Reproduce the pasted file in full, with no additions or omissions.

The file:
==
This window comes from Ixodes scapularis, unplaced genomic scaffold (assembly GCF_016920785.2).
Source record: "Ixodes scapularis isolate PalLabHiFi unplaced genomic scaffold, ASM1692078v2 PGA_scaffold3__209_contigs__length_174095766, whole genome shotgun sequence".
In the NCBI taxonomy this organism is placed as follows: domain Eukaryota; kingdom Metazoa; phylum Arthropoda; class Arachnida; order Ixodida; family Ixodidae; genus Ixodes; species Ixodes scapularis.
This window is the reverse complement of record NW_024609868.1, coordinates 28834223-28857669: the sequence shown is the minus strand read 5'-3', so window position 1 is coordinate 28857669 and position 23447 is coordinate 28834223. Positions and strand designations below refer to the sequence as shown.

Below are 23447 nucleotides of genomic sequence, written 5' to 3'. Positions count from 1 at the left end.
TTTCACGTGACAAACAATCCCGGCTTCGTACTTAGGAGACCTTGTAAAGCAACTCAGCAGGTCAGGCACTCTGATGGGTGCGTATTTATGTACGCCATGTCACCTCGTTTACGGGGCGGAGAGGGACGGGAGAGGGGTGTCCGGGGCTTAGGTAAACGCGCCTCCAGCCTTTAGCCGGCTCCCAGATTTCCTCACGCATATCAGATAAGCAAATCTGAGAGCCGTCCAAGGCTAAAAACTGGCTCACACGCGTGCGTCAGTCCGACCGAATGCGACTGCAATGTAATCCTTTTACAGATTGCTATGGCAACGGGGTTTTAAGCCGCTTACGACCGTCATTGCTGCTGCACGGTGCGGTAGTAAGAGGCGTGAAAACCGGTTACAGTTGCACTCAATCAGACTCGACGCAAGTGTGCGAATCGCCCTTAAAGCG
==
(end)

This window comes from Ixodes scapularis, unplaced genomic scaffold (assembly GCF_016920785.2).
Source record: "Ixodes scapularis isolate PalLabHiFi unplaced genomic scaffold, ASM1692078v2 PGA_scaffold3__209_contigs__length_174095766, whole genome shotgun sequence".
In the NCBI taxonomy this organism is placed as follows: domain Eukaryota; kingdom Metazoa; phylum Arthropoda; class Arachnida; order Ixodida; family Ixodidae; genus Ixodes; species Ixodes scapularis.
This window is the reverse complement of record NW_024609868.1, coordinates 28834223-28857669: the sequence shown is the minus strand read 5'-3', so window position 1 is coordinate 28857669 and position 23447 is coordinate 28834223. Positions and strand designations below refer to the sequence as shown.

Below are 23447 nucleotides of genomic sequence, written 5' to 3'. Positions count from 1 at the left end.
TTTCACGTGACAAACAATCCCGGCTTCGTACTTAGGAGACCTTGTAAAGCAACTCAGCAGGTCAGGCACTCTGATGGGTGCGTATTTATGTACGCCATGTCACCTCGTTTACGGGGCGGAGAGGGACGGGAGAGGGGTGTCCGGGGCTTAGGTAAACGCGCCTCCAGCCTTTAGCCGGCTCCCAGATTTCCTCACGCATATCAGATAAGCAAATCTGAGAGCCGTCCAAGGCTAAAAACTGGCTCACACGCGTGCGTCAGTCCGACCGAATGCGACTGCAATGTAATCCTTTTACAGATTGCTATGGCAACGGGGTTTTAAGCCGCTTACGACCGTCATTGCTGCTGCACGGTGCGGTAGTAAGAGGCGTGAAAACCGGTTACAGTTGCACTCAATCAGACTCGACGCAAGTGTGCGAATCGCCCTTAAAGCG